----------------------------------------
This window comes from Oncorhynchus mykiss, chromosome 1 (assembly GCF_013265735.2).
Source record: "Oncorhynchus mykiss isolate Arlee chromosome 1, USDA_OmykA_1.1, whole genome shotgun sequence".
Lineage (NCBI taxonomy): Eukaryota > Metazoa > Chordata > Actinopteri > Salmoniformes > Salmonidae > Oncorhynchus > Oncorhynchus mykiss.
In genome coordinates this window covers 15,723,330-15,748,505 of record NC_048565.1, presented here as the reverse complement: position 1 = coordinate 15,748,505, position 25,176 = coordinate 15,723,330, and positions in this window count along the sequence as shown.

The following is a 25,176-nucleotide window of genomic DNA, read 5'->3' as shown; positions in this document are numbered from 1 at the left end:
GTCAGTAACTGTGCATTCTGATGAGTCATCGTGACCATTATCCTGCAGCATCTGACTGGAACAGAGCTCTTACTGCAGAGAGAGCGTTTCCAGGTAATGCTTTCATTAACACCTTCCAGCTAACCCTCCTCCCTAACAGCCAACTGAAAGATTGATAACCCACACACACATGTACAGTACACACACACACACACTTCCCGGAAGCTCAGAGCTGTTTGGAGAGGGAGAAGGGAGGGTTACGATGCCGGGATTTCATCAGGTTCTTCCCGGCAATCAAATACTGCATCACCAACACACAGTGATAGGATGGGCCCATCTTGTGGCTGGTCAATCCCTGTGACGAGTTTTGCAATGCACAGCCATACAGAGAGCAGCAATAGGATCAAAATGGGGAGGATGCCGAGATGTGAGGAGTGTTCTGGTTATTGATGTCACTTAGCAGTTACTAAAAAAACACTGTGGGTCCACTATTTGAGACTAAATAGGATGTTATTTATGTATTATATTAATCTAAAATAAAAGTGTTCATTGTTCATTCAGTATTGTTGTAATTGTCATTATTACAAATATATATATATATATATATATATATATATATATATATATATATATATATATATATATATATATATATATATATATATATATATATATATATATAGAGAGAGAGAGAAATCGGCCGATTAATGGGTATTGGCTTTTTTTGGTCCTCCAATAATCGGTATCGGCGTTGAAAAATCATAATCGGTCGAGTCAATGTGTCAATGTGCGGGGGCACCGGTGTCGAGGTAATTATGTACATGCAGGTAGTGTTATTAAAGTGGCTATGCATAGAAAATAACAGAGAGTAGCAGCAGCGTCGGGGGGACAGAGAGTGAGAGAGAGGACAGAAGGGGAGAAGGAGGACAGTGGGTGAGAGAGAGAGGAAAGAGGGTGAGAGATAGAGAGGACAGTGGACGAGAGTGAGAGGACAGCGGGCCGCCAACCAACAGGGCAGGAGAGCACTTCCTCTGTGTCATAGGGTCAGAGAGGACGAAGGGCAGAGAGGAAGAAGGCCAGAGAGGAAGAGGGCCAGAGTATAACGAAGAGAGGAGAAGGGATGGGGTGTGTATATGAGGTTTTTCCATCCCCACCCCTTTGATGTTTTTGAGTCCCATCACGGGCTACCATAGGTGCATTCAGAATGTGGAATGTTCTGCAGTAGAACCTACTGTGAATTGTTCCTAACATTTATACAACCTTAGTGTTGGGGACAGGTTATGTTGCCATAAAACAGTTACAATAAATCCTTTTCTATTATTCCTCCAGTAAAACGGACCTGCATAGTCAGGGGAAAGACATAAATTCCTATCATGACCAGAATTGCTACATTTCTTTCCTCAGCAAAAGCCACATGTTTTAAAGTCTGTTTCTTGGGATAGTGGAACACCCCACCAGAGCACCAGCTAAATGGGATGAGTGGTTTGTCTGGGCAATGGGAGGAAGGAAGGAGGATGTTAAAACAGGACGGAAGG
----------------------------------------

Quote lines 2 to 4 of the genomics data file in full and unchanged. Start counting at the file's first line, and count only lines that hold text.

Source record: "Oncorhynchus mykiss isolate Arlee chromosome 1, USDA_OmykA_1.1, whole genome shotgun sequence".
Lineage (NCBI taxonomy): Eukaryota > Metazoa > Chordata > Actinopteri > Salmoniformes > Salmonidae > Oncorhynchus > Oncorhynchus mykiss.
In genome coordinates this window covers 15,723,330-15,748,505 of record NC_048565.1, presented here as the reverse complement: position 1 = coordinate 15,748,505, position 25,176 = coordinate 15,723,330, and positions in this window count along the sequence as shown.